When you sell something to an overseas client, CFR and CIF are very often used and it's likely you will find many of your potential clients or suppliers will want to use these shipping terms.  When you buy something from an overseas client, you should strongly consider using CFR or CIF as the shipping terms.

Letter of credit courses will very likely cover the proper use of INCOTERMS.


  A freight forwarder is your shipping agent for international locations.  He provides the necessary delivery services of your goods.  He gets your goods out of the country from the port of export to the named port of import, and perhaps onward, and will be familiar with all the export documentation required.  Freight forwarders can also provide for export packing, insurance and trucking, in addition to ocean and transshipment services.

A freight forwarder can also consolidate your shipment with other shipments going to the same or nearby international locations.  For example: if your shipment only takes up half of a 20' or 40' container, the forwarder can consolidate your shipment with one or more other shipments to fill up the container.  This will save you money.

Freight forwarders can arrange for your goods to be shipped by air, by rail, by ocean going vessel, and by truck.  He can also review all shipping related documents to make sure they comply with letter of credit documentary requirements.

Freight forwarders can also make arrangements with overseas customs brokers to clear your goods through the port of import and onward if necessary.

IMPORTANT: Do not try to do freight forwarding yourself!

You can find freight forwarders near you at the National Customs Brokers and Forwarders Association of America's website:


A customs broker gets your goods through the customs department at the port of import or port of export.  This is called "clearing".  They are licensed specialists who are knowledgeable about all the rules and regulations regarding custom procedures, fees and tariffs in the particular country.  There are more than 500 pages of customs and tariff regulations for goods being imported into the US.  Customs brokers can also assist in the onward transport of goods to the final location.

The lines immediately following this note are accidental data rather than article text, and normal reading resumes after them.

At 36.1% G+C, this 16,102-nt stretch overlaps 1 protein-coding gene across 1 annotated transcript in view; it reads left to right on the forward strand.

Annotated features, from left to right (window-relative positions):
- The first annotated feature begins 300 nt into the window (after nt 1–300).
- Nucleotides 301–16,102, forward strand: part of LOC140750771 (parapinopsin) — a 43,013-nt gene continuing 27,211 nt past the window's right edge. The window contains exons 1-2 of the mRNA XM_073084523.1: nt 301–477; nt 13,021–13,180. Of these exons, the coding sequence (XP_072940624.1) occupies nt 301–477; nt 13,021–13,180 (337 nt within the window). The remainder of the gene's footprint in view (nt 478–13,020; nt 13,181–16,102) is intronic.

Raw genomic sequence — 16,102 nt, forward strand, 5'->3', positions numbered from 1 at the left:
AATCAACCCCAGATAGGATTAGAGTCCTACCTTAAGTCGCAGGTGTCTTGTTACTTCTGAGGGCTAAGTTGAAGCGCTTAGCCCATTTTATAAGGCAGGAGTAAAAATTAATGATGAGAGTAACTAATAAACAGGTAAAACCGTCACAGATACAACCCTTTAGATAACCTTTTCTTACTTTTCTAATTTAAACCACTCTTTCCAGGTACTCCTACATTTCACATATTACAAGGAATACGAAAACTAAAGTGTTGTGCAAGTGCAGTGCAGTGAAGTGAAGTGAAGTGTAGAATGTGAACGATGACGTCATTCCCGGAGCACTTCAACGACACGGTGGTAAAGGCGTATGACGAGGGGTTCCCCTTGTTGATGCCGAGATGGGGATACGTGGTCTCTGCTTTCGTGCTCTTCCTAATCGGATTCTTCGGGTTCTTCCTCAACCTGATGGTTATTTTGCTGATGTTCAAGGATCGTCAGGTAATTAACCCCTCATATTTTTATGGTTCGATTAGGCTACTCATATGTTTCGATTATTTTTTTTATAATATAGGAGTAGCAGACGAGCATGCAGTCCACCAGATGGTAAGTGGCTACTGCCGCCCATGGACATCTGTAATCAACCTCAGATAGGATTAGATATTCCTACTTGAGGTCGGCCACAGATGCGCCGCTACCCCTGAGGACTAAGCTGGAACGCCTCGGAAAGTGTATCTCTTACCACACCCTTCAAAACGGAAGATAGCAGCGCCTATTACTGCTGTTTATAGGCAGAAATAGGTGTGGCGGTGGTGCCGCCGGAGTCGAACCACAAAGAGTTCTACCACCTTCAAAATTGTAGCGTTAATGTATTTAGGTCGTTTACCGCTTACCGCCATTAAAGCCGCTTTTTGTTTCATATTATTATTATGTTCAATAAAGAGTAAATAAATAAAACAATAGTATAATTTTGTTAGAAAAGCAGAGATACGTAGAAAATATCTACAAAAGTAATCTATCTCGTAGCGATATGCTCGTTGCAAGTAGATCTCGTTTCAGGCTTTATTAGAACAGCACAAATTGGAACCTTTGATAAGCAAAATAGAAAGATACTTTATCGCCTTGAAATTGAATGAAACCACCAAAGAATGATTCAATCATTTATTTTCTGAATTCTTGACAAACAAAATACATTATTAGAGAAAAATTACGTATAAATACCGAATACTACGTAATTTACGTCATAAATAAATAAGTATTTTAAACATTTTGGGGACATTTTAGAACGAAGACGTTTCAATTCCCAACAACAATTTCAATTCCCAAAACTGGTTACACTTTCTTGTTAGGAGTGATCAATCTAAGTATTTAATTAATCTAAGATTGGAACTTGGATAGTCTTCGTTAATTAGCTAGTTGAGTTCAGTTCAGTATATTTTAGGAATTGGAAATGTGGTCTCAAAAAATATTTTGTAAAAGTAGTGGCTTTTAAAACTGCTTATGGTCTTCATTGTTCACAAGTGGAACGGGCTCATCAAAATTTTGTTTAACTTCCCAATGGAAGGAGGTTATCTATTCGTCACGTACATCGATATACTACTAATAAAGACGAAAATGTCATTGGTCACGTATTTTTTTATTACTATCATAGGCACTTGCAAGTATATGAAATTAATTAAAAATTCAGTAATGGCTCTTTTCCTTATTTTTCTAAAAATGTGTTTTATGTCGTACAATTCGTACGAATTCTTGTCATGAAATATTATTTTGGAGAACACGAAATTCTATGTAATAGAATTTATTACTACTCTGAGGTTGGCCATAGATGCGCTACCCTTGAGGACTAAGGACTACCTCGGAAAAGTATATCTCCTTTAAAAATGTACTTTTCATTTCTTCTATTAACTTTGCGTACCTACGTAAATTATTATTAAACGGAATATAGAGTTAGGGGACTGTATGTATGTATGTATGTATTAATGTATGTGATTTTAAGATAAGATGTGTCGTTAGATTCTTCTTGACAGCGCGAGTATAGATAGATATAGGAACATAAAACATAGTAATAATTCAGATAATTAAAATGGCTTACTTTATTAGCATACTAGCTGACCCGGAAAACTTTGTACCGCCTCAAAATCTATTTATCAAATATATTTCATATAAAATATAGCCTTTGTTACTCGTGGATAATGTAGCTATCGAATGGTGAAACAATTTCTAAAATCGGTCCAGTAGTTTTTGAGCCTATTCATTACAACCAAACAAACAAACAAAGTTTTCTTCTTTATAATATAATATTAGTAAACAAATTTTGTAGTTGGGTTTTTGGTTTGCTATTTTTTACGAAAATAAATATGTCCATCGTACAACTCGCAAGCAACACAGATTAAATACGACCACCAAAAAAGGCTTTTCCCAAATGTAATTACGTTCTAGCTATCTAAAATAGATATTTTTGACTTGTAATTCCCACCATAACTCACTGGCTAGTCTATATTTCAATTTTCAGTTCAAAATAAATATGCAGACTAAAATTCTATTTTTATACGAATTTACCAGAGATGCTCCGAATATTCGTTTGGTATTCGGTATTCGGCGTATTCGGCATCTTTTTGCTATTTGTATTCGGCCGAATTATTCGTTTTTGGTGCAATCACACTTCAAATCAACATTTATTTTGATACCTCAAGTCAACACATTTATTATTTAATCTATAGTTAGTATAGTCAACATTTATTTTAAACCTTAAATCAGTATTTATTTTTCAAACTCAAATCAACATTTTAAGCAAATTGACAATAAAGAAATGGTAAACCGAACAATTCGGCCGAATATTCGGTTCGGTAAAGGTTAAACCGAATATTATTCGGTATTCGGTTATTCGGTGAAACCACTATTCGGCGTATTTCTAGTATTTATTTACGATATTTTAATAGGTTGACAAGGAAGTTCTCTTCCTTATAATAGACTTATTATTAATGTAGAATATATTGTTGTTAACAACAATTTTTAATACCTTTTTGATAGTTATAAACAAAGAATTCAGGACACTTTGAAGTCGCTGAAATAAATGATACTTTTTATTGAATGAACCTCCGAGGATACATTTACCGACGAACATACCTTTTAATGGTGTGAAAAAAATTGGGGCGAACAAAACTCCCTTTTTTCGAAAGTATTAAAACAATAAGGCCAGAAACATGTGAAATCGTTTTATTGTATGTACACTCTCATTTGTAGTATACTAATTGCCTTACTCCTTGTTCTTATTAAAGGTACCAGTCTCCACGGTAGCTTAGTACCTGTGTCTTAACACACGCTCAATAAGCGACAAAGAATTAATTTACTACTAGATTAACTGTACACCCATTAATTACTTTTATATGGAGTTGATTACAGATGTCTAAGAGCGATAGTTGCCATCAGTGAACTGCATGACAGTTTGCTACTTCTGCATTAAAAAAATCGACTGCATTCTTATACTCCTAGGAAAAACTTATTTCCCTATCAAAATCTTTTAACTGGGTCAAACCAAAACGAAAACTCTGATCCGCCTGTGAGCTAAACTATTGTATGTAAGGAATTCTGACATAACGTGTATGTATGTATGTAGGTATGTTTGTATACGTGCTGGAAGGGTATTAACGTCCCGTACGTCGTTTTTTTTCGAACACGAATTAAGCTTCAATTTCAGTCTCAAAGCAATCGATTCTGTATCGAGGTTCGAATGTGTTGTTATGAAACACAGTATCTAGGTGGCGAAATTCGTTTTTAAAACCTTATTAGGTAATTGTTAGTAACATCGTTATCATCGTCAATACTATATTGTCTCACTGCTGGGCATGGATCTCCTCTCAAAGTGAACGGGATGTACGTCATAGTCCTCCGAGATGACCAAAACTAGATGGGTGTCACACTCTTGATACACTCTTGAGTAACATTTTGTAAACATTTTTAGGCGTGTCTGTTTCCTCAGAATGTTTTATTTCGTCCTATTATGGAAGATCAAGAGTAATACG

Many times you will find that a freight forwarding company also has a customs broker department, so you can deal with one company for these two important specialty services.

IMPORTANT: Do not try to do customs clearing yourself!

You can find customs brokers near you at the National Customs Brokers and Forwarders Association of America’s website:


  If you are an American and do business in a foreign county (yes, this would include your exports to a foreign country and foreign client) you are subject to the provisions of the US Foreign Corrupt Practices Act of 1977, 15 U.S.C. §§ 78dd-1, et seq. (FCPA).

The FCPA prohibits corrupt payments to foreign officials for the purposes of obtaining or keeping business.  This is bribery.  If convicted, criminal penalties can apply up to US$2,000,000 and five years imprisonment.  Civil penalties can also apply up to $100,000.

Both the US Department of Justice and US Securities and Exchange Commission are responsible for enforcement aspects of the FCPA.

If you have a foreign agent or representative, and he bribes an official to obtain business for you, you can be penalized under the FCPA if it is determined this happened.  Just because your agent or representative bribes a government official, doesn't mean you can avoid the provisions of the FCPA.

If you need to have an agent or representative in a foreign country, you must do a serious due diligence on that individual or firm; get some good written references and written background info on several individuals or firms.  Select the best and most reputable, and then develop a written contract for their services that includes specific reference to the fact that, as your agent or representative, they agree to fully abide by all the provisions of the US FCPA.  Keep all of the selection process information and a copy of the contract in a file for safekeeping.  This same process would apply if you established a company in a foreign location or had a joint venture partner in a foreign location.

There is an exception in the FCPA for payments to foreign officials that the US Department of Justice deems: "facilitating payments".  Some examples of facilitating payments are: obtaining permits, licenses, processing government papers like visas and work permits, police inspection, power and water supply, loading and unloading cargo.  Don't assume.  When in doubt contact the US Justice Department in Washington, DC and request a Foreign Practices Opinion Procedure to get an opinion of what specific type of payment constitutes a facilitating payment.

General guidance on the FCPA to exporters of US goods can also be provided by the US Department of Commerce in Washington, DC.

Familiarize yourself with the provisions of the US FCPA at the following US Department of Justice website:  Download the US Department of Justice Resource Guide to the FCPA here:

Good luck with your new import/export business!  All you need now are good, reliable foreign or US suppliers and buyers for your imports and/or exports.

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Funded, in part, through a Cooperative Agreement with the U.S. Small Business Administration. All opinions, and/or recommendations expressed herein are those of the author(s) and do not necessarily reflect the views of the SBA.